My counsellor suggested that I listen to Brené Brown's "Men, Women, and Worthiness," so I need to order that. I've read one of Brown's books before, but maybe it's time for me to return to her work again. Perhaps I'm a little more in touch with my shame than I used to be, and I might be able to take it on from a new angle.
I'd like to think I'm learning a little more about how it's OK to have values, boundaries, and needs, and that I'm allowed to try to be happy in my goals to be a good dad and good person. But I have a long way to go before I can feel confident in my own perception, confident that I won't hide behind tinted shame-glasses.
One step at a time.
Noisey posted this documentary on December 1, 2016, I Saw The Light. I watched it today. It's a well-made little film about Christian evangelical culture's relationship with music.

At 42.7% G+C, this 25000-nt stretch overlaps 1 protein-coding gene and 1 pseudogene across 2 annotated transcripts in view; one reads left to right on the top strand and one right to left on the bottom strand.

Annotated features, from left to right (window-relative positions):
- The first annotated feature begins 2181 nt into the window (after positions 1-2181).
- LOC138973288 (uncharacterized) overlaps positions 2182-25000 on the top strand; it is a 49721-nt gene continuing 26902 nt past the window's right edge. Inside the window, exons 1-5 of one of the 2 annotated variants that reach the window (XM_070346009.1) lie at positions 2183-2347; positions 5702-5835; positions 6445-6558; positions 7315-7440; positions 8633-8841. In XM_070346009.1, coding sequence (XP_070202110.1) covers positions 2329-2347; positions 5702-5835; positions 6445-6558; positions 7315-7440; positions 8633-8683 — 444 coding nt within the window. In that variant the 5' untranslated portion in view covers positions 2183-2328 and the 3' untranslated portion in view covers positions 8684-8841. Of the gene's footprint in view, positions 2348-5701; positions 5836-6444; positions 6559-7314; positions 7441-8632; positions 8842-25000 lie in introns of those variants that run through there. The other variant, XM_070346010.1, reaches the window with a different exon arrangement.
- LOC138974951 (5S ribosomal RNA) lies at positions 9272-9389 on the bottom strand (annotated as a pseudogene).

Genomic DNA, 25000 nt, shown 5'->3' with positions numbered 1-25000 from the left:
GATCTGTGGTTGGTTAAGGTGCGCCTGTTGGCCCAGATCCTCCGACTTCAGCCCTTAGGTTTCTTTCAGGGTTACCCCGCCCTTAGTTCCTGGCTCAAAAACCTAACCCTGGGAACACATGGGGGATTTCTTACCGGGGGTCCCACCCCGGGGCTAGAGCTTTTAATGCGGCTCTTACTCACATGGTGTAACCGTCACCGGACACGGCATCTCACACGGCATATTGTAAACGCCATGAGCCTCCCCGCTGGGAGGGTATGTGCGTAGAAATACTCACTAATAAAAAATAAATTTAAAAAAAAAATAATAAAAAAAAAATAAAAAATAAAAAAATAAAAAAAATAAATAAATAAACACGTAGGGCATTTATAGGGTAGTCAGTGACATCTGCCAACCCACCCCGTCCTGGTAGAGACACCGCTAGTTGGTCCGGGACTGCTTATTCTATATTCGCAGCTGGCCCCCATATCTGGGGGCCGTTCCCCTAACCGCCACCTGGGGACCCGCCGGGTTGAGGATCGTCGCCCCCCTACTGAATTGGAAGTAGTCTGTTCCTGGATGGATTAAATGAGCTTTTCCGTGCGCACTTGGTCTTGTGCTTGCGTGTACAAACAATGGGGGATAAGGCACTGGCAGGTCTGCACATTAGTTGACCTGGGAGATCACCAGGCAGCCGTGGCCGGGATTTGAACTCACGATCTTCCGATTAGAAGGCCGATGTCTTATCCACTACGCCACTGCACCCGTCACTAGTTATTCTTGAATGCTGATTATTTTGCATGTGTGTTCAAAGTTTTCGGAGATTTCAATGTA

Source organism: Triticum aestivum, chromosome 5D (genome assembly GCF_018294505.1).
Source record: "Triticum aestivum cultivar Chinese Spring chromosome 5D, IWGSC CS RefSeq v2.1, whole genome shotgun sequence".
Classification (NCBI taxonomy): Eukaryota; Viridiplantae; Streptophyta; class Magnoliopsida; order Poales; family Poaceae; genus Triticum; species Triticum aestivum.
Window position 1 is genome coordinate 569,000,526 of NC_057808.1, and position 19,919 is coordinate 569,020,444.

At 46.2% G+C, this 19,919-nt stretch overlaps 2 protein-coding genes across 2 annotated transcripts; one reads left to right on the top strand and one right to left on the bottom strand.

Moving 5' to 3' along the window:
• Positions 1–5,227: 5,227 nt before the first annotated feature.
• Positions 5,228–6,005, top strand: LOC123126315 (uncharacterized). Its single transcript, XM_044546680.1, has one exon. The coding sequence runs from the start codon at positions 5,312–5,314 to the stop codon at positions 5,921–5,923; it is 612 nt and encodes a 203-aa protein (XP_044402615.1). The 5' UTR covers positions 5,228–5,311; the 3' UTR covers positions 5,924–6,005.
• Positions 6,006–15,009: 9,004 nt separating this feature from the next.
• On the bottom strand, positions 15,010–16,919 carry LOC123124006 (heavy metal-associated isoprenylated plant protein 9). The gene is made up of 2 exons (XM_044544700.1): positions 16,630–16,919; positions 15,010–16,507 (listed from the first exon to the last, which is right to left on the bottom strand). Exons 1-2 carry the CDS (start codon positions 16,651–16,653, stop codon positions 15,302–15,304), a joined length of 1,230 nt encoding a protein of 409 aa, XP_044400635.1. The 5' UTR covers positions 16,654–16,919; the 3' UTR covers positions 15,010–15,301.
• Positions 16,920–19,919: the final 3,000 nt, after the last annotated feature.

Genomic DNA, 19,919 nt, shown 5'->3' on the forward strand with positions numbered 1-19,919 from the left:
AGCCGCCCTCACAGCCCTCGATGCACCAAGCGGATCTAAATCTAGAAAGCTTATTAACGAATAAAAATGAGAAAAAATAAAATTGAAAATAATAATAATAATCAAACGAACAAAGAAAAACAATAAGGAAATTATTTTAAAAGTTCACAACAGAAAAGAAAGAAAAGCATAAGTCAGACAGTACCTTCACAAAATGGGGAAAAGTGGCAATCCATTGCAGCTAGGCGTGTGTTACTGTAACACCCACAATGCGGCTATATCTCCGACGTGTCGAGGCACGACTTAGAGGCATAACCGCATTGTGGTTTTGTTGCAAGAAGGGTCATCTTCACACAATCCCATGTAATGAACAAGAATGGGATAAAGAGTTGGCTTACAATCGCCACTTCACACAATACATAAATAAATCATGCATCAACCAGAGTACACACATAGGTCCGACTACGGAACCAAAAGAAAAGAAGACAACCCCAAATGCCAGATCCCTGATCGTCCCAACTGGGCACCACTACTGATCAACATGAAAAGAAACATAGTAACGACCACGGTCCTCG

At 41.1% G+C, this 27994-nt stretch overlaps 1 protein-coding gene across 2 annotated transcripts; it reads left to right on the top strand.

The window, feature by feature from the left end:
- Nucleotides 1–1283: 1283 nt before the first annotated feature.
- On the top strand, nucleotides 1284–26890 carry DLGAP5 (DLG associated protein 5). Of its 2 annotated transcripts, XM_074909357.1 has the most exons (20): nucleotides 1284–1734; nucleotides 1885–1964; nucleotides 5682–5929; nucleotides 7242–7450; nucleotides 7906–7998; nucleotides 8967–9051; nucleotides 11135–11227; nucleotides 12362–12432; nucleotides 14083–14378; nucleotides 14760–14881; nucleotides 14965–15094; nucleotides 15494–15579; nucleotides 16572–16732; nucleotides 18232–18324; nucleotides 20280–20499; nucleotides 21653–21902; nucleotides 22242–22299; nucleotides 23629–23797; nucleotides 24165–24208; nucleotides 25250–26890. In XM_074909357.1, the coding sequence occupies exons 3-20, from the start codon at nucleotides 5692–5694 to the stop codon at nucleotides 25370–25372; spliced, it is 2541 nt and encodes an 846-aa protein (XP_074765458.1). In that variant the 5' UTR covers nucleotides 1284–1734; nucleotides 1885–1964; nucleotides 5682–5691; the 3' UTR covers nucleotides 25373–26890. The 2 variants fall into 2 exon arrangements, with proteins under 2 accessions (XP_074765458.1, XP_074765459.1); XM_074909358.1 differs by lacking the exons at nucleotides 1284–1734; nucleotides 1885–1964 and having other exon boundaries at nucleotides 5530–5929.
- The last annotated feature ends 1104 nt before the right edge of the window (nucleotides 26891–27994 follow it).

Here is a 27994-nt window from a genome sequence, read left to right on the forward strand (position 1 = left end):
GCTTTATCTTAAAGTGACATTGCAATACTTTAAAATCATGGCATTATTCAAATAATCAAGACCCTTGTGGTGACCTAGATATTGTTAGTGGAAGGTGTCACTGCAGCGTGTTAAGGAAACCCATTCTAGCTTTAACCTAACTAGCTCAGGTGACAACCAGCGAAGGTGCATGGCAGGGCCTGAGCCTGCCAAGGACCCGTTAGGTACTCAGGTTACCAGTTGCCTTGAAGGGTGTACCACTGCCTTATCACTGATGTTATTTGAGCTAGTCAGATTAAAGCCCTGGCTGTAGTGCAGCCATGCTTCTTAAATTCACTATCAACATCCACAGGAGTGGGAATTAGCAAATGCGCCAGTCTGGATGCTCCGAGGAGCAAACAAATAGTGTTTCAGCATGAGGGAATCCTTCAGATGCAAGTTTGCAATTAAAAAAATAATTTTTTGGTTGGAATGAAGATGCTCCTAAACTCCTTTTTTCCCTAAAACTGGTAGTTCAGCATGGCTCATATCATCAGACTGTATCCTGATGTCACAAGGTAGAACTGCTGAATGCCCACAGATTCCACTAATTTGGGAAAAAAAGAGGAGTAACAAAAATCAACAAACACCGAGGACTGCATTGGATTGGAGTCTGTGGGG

I attended a few Christian festivals with my church youth group: Sonfest in Abbotsford and Jesus Northwest in Vancouver, Washington, both in the mid-90s. As a Christian teenager, I had a good time at those festivals. I admit that I enjoyed the concert elements far more than preaching or "worship," so perhaps I didn't get the full experience as described in the documentary. But I remember feeling really good and meeting lots of other Christians who introduced me to really great music. I still listen to some of that music, even 20 years later, even after my faith has long gone.
A few days ago, I was filling up a couple booklets with CDs for my car. Going through the old CDs—all on spools at this point—I was a little bit floored that I had such a significant Christian music collection: Larry Norman, Randy Stonehill, Daniel Amos, Starflyer 59, etc.. I'll probably keep those CDs forever; they're an essential part of my collection.
Funny thing is, I've had The Hold Steady's "Chillout Tent" running through my head for the last few days, which tells a very different music festival story. Enjoy:
Should I feel guilty about enjoying this lovely, melodic, narrative drug-trip song? The Ottawa School Board might think so.
Makes me wonder what the Shewens are up to these days.